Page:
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Regulatory Policy in the United States (Part Ⅰ)

Oct 16, 2023

The backbone of U.S. online content regulation: industry self-discipline

Unlike regions such as the European Union that regulate online content through government legislation, the United States Online content mainly relies on industry cooperation for self-management. The U.S government has taken a more cautious approach to regulate online content. Its famous Regulation 230 stipulates that operators of Internet services are not required to the three parties bear legal responsibility for their speech, which is almost equivalent to an immunity order for the online platform. Although the United States has held many rounds of debates on the abolition of Section 230 in recent years, as of now, the legislative status quo that Internet platforms are not responsible for platform content has not changed. However, the absence of government legislative supervision does not mean that the U.S. cyber world is no restrictions. First, although the U.S. government is limited by its protection of free speech, it cannot Legislation is adopted to restrict platforms, but the U.S. Congress is also constantly putting pressure on companies to require enterprises take measures to solve the chaos of online content. Second, active social interaction in the United States. The platforms basically belong to the world’s leading companies, although there are no legal restrictions in the United States. regulations, but legislative requirements in other places, such as the European Union, will also force American companies to network content is restricted. Third, as mentioned earlier, mainstream overseas app stores, both Google Play and App Store have set up content review rules for apps listed on the shelves. The entry threshold voluntarily set by leading industries has become a ban for American Internet companies. Hard requirements that are not followed. Next, this article will focus on the key areas of online content regulation in the United States.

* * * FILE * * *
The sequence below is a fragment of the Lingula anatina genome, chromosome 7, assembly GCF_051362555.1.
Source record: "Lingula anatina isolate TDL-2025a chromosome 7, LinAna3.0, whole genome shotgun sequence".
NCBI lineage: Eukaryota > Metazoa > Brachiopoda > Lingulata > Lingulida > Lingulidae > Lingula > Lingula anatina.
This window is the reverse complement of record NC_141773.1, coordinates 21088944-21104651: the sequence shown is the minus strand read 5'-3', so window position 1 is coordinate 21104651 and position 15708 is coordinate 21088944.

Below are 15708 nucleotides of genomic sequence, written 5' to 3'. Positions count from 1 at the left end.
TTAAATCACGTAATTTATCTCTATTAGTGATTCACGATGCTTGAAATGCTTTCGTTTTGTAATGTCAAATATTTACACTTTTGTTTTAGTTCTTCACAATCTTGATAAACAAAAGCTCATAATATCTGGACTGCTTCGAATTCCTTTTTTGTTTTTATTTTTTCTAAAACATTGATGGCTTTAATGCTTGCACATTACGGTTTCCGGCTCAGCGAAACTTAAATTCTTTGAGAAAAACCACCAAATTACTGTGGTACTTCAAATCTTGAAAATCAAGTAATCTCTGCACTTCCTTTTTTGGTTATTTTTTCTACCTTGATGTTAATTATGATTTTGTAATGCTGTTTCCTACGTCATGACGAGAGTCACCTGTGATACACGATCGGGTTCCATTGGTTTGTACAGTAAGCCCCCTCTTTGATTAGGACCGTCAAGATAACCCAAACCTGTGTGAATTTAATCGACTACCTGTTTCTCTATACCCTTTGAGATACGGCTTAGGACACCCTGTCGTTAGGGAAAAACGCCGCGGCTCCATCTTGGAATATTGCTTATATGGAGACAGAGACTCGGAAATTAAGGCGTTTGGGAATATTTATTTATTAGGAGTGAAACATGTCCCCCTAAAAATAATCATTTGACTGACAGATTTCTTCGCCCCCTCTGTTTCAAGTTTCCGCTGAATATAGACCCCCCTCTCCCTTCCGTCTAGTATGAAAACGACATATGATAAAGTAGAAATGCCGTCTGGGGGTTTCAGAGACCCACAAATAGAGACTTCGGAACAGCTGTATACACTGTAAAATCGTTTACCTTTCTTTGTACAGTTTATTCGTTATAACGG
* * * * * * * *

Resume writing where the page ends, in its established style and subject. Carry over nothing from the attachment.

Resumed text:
1. Minors

In the 1990s, because minors were easily exposed to large amounts of in formation on the Internet, a large amount of pornographic content aroused concern and resistance from the people and the government, and this began the first wave of Internet regulation in the United States. Several well-known legislative proposals include the CDA(1996 Communications Decency Act), 1998 COPA( Children's Online Protection Act), 2000 COPPA (Child Online Privacy Protection Act), CDA Communications Decency Act.
CDA( Communications Decency Act)